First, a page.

Welcome to The Real Time Canine

My name is Amelia Smith of BorderSmith Kennel and with The Real Time Canine, I am providing training technique for Border Collie Sheepdogs. Beginning with 10 week old Kensmuir Star, I will document his daily lessons in words and pictures every Sunday. Previously subscription based, the complete working journal is now available here every Sunday.

From the moment I collected Star, his training began and you will be with us every step of the way. Good manners, willingness & confidence are necessary for him to attain my goal to become a useful working sheepdog and successful trial competitor. From the first lessons on manners & socialization to his first exposure to sheep, you will be a part of Star's journey to success.

After a lifetime with animals, dogs, horses and livestock, I am happy to share my expertise with you. I have found success in sheepdog trials at home and abroad and have trained dogs that went on to find success with others. To learn more about me and my dogs, please visit my BorderSmith website and my BorderSmith Blog! Cheers and thank you very much.

Jun 21, 2010

Week 83

This week was a bit of a mixed bag. We were here and there doing this and that. A little shedding, a little international shedding, a little work in the big field, and lots of rest in the shade. Summer is here after all, and things are heating up.

This week's lessons:
  1. Shed and then shed again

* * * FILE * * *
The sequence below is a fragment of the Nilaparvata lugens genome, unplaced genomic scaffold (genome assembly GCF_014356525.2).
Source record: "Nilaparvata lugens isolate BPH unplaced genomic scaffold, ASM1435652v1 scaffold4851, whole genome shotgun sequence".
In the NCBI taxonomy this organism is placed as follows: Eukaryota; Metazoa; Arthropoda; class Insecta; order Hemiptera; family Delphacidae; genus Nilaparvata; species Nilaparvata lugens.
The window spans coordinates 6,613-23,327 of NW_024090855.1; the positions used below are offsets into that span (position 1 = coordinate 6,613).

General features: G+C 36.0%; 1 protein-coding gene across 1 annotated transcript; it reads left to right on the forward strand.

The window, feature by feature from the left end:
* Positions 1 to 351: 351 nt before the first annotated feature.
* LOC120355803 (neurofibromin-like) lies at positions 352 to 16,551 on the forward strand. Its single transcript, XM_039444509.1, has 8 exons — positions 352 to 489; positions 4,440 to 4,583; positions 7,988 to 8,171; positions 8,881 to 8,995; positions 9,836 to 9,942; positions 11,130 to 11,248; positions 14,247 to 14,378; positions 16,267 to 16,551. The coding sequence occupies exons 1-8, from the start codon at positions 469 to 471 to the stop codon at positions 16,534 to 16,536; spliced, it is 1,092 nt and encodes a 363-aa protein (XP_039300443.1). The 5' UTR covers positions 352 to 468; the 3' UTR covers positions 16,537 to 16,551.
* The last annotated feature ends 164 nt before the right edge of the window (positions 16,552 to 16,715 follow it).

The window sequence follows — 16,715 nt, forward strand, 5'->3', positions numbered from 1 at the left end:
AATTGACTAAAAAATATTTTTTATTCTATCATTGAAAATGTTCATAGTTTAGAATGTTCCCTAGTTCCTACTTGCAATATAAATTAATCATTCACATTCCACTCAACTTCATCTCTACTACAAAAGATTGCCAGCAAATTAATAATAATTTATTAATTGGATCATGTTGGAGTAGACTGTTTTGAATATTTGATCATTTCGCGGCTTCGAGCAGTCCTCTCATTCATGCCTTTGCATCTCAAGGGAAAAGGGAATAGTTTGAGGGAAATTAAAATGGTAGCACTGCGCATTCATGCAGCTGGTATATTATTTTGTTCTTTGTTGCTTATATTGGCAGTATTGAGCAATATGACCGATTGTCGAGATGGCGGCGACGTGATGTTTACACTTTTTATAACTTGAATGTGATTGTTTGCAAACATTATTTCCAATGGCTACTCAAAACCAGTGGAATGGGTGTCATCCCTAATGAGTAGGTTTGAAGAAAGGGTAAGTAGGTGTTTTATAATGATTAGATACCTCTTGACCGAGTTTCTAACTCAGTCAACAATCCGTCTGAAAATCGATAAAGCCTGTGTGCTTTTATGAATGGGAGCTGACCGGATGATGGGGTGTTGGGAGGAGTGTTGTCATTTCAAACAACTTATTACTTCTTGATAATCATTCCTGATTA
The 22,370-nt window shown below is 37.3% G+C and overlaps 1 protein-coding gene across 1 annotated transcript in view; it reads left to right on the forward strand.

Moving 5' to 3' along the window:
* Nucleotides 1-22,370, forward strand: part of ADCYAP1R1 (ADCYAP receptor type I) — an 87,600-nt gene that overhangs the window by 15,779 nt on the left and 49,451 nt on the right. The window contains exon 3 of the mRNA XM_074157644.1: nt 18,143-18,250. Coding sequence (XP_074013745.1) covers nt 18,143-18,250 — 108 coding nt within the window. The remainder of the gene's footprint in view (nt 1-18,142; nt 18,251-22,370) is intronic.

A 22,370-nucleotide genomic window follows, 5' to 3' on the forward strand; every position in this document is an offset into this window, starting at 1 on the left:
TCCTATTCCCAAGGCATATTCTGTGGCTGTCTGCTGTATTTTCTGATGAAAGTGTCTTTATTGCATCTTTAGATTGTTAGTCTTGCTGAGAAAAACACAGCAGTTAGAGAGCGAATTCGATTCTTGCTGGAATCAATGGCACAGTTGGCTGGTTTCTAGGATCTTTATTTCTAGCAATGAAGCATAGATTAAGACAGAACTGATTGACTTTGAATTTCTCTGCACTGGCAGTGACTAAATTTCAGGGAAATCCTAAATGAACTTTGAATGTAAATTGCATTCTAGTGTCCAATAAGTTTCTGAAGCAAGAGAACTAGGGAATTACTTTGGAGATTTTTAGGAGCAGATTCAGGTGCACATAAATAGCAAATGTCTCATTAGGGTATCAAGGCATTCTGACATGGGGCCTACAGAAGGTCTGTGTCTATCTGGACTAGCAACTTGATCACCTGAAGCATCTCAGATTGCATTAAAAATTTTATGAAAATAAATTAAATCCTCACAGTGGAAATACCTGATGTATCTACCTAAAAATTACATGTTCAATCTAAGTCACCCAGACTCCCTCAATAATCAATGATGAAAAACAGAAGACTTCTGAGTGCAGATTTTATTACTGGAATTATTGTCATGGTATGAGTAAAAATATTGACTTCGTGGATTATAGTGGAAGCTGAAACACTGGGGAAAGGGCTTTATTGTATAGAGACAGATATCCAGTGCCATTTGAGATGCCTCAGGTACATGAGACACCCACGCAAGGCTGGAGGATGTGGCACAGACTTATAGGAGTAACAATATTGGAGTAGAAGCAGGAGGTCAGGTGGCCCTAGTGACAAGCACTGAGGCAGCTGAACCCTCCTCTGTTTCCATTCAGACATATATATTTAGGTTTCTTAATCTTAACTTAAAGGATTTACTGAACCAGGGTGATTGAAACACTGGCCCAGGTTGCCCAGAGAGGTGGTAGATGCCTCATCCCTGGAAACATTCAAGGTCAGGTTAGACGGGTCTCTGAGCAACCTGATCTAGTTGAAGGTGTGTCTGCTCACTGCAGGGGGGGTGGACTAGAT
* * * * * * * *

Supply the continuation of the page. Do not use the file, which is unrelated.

2. Shed 'em and drive 'em away

  3. The training wheels are off!

Here's an excerpt:

Observation. I am noticing a new maturity about my dog lately that is a new development. At 20 months, and approaching 2 years old, it is to be expected, but I just noticed it today, and I am very glad to see it. Star is beginning to reach his first level of maturity. In the past I have noticed huge differences in my dogs at 2 years old and then again around 4 years old. It seems as if during the first 4 years I have gotten a different dog when each has reached those milestones. On that basis, Star is right on target. He goes about his work with a clearer understanding, less hesitancy, more enthusiasm, and ever-increasing skill.

His shedding has become quite proficient, and today he demonstrated his mastery in fine fashion. I was able to call him through not once or twice, but 3 or 4 times on the same group of 12 sheep, thereby beginning to teach him the international shed. I could see after making 3 or 4 cuts, he became mentally tired. He demonstrated that by slowing and widening unnecessarily on the come-bye flank when I used it to set up the next cut. When I saw that, I called him off and let him rest.

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